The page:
The Palestine Papers are indeed quite a leak – but just like its sister-leak in Wikileaks (the diplomatic cables), which were labeled as one of the biggest stories of the decade, they are destined to be forgotten in the next few days. I can barely remember what the diplomatic cables were about, and haven’t seen any of the much-hyped damage turn into reality. As is the case around the world, and in Israel and Palestine even more so, events on the ground don’t give that much of a shelf life to any story these days – even if they’re the biggest scoop around.
But if one were, even for a moment, to take it seriously, the biggest winner of the Al Jazeera leak, of course, is Hamas. Simply because they weren’t part of the whole process. So, the terrorist organization is ironically the only one to remain unscathed by the papers. Everybody else has been tainted. Israel – for refusing everything, for pushing “transfer” of Israeli Arabs to Palestine and more, the Palestinian Authority (Fatah) – for continuing to be the eternal pushovers that they are, but mostly the Americans – which we’ll get to later.
There are only two things we should take away from the Palestine Papers. The first: There’s no need to talk anymore. Despite considerable concessions from the Palestinians, even the narrowest gap between the sides in 2008 proved to be an uncrossable bridge. The main stumbling point being the settlement blocs.
For most Israelis who support a two-state solution it’s always been a given that in any agreement these blocs would be annexed. As the papers show – even though we already knew it – the Palestinians have a different idea. Israelis who read the papers will have to understand that there will be no agreement without the dismantling of the huge settlement cities Ariel and Maaleh Adumim. Just because they have cinemas, theaters and malls this will not save them from the bulldozers.
The second thing to take away is the notion of America being a neutral broker in this process. Well sure, it’s not like we never had our doubts. But I think it’s fair to say we can now officially throw that notion out the window after reading then Secretary of State Condoleeza Rice’s crass remarks about the Nakba: “Bad things happen to people around the world all the time.”
Then again, what would one expect from a woman who spent thousands of dollars on shoes and laughed hard at a Spamelot show on Broadway as bodies in New Orleans began to float through the French Quarter.
Joseph Dana of +972 enlightens us with further proof of American bias:
“During negotiations regarding Jerusalem, the Palestinian Authority was ready to give up part of the contentious East Jerusalem neighborhood of Sheikh Jarrah. Israel simply rejected the offer and began moving settlers into Palestinians homes in the neighborhood. Apparently the Israeli rationale was that the Palestinians were ready to give it up, might as well move settlers in, create facts on the ground and force them to ‘give up’ different territory. A simple land grab. What is striking is that the United States monitored this entire process. American officials were aware of the Palestinian offer and then watched in relative silence while Israel created a new settlement.”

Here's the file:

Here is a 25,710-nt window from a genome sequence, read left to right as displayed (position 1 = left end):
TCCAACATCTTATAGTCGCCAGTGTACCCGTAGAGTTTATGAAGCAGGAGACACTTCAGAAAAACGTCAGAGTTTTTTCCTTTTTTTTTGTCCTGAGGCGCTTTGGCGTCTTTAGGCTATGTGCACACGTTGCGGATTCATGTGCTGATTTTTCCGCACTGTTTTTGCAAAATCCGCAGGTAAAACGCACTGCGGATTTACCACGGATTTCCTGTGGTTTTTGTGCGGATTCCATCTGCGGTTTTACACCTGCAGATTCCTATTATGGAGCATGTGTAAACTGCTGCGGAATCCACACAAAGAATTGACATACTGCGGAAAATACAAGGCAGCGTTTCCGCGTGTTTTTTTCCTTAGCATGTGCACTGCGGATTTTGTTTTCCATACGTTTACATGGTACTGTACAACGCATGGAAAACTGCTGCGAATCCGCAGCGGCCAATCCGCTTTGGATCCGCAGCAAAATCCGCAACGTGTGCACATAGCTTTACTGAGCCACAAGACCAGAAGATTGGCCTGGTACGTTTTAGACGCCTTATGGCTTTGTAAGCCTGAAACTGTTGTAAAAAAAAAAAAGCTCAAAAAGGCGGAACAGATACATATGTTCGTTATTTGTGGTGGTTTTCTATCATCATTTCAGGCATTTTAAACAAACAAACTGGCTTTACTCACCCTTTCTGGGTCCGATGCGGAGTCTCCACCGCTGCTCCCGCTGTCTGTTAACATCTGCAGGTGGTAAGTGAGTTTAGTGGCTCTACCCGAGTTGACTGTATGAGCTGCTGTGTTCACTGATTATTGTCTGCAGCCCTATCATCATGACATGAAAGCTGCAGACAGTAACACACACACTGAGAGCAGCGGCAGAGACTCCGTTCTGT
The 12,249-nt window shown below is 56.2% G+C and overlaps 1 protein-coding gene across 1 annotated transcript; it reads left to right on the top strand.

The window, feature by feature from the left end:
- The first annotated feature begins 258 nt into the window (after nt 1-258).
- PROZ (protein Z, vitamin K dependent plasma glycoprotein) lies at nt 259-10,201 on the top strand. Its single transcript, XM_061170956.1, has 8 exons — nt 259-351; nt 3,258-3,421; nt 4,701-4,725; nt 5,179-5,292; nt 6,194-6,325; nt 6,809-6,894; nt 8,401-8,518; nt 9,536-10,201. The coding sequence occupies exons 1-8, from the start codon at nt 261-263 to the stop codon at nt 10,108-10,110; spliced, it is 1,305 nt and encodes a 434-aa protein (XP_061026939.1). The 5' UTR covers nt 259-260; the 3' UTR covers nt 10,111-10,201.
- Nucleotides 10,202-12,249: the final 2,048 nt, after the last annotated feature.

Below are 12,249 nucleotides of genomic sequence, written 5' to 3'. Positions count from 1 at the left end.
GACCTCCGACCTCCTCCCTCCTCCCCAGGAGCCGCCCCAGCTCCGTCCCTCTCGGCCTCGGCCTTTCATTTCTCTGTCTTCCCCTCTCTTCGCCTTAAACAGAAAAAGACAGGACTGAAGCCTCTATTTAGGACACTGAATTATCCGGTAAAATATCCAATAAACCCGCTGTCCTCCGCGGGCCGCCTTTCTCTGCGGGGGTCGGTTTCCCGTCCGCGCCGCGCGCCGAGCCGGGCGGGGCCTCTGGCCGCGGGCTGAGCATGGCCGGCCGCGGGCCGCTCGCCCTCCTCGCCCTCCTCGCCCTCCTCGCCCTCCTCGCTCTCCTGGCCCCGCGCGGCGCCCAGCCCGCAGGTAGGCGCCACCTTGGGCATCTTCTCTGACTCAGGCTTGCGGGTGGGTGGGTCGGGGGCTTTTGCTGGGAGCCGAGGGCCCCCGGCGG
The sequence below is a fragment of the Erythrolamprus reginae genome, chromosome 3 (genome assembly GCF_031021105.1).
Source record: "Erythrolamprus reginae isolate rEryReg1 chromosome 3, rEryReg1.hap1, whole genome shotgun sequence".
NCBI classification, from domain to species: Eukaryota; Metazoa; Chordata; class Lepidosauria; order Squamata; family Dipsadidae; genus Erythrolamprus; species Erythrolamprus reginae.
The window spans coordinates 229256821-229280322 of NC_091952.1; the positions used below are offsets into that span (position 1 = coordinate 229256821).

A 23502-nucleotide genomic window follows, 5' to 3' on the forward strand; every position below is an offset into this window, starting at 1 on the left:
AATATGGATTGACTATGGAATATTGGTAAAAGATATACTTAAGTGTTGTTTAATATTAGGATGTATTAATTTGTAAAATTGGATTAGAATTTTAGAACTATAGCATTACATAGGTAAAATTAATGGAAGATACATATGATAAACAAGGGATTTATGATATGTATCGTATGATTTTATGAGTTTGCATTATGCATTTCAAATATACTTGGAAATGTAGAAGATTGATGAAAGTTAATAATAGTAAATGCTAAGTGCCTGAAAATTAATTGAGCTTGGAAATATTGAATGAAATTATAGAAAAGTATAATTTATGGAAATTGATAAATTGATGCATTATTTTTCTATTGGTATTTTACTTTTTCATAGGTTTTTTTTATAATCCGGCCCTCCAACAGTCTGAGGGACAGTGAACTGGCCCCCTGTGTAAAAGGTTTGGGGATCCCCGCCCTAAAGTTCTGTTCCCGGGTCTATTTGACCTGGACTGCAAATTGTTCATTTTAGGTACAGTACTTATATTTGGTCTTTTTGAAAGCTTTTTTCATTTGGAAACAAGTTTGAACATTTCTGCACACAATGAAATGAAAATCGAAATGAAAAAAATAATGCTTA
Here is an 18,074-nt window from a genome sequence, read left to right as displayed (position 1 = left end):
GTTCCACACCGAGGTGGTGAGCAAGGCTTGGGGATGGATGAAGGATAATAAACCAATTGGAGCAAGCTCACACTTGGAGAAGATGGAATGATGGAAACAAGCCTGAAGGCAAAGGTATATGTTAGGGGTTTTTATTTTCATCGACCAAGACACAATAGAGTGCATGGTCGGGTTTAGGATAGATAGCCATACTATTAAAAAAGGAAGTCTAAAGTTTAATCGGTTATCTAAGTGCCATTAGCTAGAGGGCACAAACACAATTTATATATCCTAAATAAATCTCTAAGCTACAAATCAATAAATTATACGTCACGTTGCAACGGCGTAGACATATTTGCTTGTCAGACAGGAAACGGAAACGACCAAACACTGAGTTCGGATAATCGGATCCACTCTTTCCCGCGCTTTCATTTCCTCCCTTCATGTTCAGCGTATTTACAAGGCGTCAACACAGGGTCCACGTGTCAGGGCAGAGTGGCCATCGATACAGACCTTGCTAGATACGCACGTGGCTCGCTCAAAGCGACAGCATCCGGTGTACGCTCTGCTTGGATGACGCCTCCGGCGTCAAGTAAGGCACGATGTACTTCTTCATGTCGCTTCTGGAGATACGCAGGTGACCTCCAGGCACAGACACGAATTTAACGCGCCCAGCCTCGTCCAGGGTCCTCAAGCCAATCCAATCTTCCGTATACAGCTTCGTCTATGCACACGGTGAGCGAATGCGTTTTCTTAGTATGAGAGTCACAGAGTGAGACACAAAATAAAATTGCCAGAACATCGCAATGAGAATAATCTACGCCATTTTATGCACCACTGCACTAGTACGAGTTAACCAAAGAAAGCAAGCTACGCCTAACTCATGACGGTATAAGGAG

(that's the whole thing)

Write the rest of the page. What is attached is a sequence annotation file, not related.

With these two points combined – talking is useless, and so is America’s role – it is clear that a new approach must be taken. First of all, Europeans should be enraged about this charade called a peace process and take the wheel. It’s time for America to hand it over, nothing has come of their efforts. Furthermore, American citizens should be disappointed with their politicians, who have proven over and over again that they are nothing more than AIPAC puppets with solely the next campaign donation on their mind.
If the Palestinian Authority survives until this summer, after this lethal blow it has just received, it should be clear that an internationally imposed solution to the conflict is now the only way to go. This path should be comprised of Palestinian unilateralism combined with worldwide recognition of the Palestinian state. The best way now for America to help this solution is to simply sit back when the resolution appears at the UN and withhold its veto (this is the basis of the Wild Card campaign). After that, dealings between the two states will resume under forceful, objective European supervision in order to bring an end to Israeli control over Palestinian land.
After more countries continue to recognize Palestine between each Wild Card post, more top tier pundits (including Zvi Barel and the Christian Science Monitor) join the campaign (a call on the U.S. to recognize Palestine in 2011):
M.J Rosenberg keeps it nice and simple:
“The United States should either lay a plan on the table and demand its implementation, or the Palestinians should declare full independence, with negotiations with Israel to follow. And the United States should support them.
Forty-four years of occupation is enough, for both Palestinians and Israelis. And it’s time for America to keep its promises.”
“In the coming months, we will make a supreme effort to rescue the peace process. If there is no substantial change in Israel’s position, the United States will recognize a Palestinian state within the 1967 borders, with Jerusalem as its capital, this coming September. You all know that this is in America’s interest.”
The Wild Card Campaign
Part I The Wild Card campaign starts with a bang through an op-ed in the Jerusalem Post
Part II Where French FM and President Abbas hint towards a future Palestinian state
Part III Egyptian FM joins the party
Part IV The NYTimes puts the Wild Card on the agenda
Part V The right wingers start to get nervous about unilateralism
Part VI The peace talks die, a call for Obama to think again about the Wild Card
Part VII EU sets the ground for recognition of Palestine
Part VIII AIPAC flexes its muscle – but who cares?
Part IX Obama’s Litmus test just around the corner